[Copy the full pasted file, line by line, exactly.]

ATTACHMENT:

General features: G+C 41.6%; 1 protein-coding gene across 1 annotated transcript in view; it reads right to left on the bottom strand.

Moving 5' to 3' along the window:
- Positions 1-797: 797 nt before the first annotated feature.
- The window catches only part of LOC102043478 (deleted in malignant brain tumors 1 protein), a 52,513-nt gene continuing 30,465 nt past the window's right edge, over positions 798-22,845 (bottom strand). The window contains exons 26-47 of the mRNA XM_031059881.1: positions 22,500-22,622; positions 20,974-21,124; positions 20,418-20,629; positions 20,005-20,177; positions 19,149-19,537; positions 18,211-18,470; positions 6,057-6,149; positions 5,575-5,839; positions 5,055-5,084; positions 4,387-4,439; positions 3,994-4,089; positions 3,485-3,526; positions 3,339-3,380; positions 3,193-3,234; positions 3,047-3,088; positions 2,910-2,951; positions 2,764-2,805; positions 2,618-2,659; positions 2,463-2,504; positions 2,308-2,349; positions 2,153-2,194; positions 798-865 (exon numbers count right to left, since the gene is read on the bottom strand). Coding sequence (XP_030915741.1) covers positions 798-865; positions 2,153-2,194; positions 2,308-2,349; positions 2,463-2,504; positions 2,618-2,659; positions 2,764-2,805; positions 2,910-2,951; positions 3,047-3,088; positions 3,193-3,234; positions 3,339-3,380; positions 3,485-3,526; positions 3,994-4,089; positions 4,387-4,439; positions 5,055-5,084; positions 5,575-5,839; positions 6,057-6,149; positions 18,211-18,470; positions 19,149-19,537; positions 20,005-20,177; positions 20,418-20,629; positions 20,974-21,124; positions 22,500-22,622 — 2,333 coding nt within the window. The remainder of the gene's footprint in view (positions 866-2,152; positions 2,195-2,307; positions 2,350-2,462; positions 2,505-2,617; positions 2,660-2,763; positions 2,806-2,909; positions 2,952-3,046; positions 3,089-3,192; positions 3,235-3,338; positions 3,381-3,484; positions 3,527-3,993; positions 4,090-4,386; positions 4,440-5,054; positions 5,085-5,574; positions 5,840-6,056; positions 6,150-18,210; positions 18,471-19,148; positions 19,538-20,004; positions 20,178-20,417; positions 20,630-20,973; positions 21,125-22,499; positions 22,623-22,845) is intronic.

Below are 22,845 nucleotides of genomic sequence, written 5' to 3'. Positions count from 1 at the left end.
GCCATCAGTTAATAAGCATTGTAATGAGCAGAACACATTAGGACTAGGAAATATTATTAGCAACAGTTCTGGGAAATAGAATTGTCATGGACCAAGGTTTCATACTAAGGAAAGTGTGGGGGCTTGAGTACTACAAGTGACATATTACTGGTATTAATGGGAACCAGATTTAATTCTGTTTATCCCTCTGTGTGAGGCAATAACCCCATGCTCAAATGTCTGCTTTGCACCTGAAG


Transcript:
General features: G+C 41.6%; 1 protein-coding gene across 1 annotated transcript in view; it reads right to left on the bottom strand.

Moving 5' to 3' along the window:
- Positions 1-797: 797 nt before the first annotated feature.
- The window catches only part of LOC102043478 (deleted in malignant brain tumors 1 protein), a 52,513-nt gene continuing 30,465 nt past the window's right edge, over positions 798-22,845 (bottom strand). The window contains exons 26-47 of the mRNA XM_031059881.1: positions 22,500-22,622; positions 20,974-21,124; positions 20,418-20,629; positions 20,005-20,177; positions 19,149-19,537; positions 18,211-18,470; positions 6,057-6,149; positions 5,575-5,839; positions 5,055-5,084; positions 4,387-4,439; positions 3,994-4,089; positions 3,485-3,526; positions 3,339-3,380; positions 3,193-3,234; positions 3,047-3,088; positions 2,910-2,951; positions 2,764-2,805; positions 2,618-2,659; positions 2,463-2,504; positions 2,308-2,349; positions 2,153-2,194; positions 798-865 (exon numbers count right to left, since the gene is read on the bottom strand). Coding sequence (XP_030915741.1) covers positions 798-865; positions 2,153-2,194; positions 2,308-2,349; positions 2,463-2,504; positions 2,618-2,659; positions 2,764-2,805; positions 2,910-2,951; positions 3,047-3,088; positions 3,193-3,234; positions 3,339-3,380; positions 3,485-3,526; positions 3,994-4,089; positions 4,387-4,439; positions 5,055-5,084; positions 5,575-5,839; positions 6,057-6,149; positions 18,211-18,470; positions 19,149-19,537; positions 20,005-20,177; positions 20,418-20,629; positions 20,974-21,124; positions 22,500-22,622 — 2,333 coding nt within the window. The remainder of the gene's footprint in view (positions 866-2,152; positions 2,195-2,307; positions 2,350-2,462; positions 2,505-2,617; positions 2,660-2,763; positions 2,806-2,909; positions 2,952-3,046; positions 3,089-3,192; positions 3,235-3,338; positions 3,381-3,484; positions 3,527-3,993; positions 4,090-4,386; positions 4,440-5,054; positions 5,085-5,574; positions 5,840-6,056; positions 6,150-18,210; positions 18,471-19,148; positions 19,538-20,004; positions 20,178-20,417; positions 20,630-20,973; positions 21,125-22,499; positions 22,623-22,845) is intronic.

Below are 22,845 nucleotides of genomic sequence, written 5' to 3'. Positions count from 1 at the left end.
GCCATCAGTTAATAAGCATTGTAATGAGCAGAACACATTAGGACTAGGAAATATTATTAGCAACAGTTCTGGGAAATAGAATTGTCATGGACCAAGGTTTCATACTAAGGAAAGTGTGGGGGCTTGAGTACTACAAGTGACATATTACTGGTATTAATGGGAACCAGATTTAATTCTGTTTATCCCTCTGTGTGAGGCAATAACCCCATGCTCAAATGTCTGCTTTGCACCTGAAG